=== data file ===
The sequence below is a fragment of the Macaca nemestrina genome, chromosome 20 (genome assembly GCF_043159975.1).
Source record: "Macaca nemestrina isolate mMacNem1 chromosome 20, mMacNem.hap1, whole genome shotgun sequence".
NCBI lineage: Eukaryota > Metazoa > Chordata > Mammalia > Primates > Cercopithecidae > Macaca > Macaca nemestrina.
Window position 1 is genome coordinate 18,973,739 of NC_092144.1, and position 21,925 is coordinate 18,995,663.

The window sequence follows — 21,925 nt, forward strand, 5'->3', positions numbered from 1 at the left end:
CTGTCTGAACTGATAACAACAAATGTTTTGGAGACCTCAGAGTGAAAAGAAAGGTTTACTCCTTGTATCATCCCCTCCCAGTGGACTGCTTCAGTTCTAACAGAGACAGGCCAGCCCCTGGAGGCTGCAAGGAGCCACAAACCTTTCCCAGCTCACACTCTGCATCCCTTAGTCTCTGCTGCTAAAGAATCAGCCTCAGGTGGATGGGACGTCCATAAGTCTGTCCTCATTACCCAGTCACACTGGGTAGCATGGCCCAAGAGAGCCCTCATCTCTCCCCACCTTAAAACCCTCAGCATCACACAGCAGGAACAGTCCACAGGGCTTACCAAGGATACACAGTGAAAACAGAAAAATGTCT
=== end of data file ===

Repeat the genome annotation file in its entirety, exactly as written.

The sequence below is a fragment of the Macaca nemestrina genome, chromosome 20 (genome assembly GCF_043159975.1).
Source record: "Macaca nemestrina isolate mMacNem1 chromosome 20, mMacNem.hap1, whole genome shotgun sequence".
NCBI lineage: Eukaryota > Metazoa > Chordata > Mammalia > Primates > Cercopithecidae > Macaca > Macaca nemestrina.
Window position 1 is genome coordinate 18,973,739 of NC_092144.1, and position 21,925 is coordinate 18,995,663.

The window sequence follows — 21,925 nt, forward strand, 5'->3', positions numbered from 1 at the left end:
CTGTCTGAACTGATAACAACAAATGTTTTGGAGACCTCAGAGTGAAAAGAAAGGTTTACTCCTTGTATCATCCCCTCCCAGTGGACTGCTTCAGTTCTAACAGAGACAGGCCAGCCCCTGGAGGCTGCAAGGAGCCACAAACCTTTCCCAGCTCACACTCTGCATCCCTTAGTCTCTGCTGCTAAAGAATCAGCCTCAGGTGGATGGGACGTCCATAAGTCTGTCCTCATTACCCAGTCACACTGGGTAGCATGGCCCAAGAGAGCCCTCATCTCTCCCCACCTTAAAACCCTCAGCATCACACAGCAGGAACAGTCCACAGGGCTTACCAAGGATACACAGTGAAAACAGAAAAATGTCT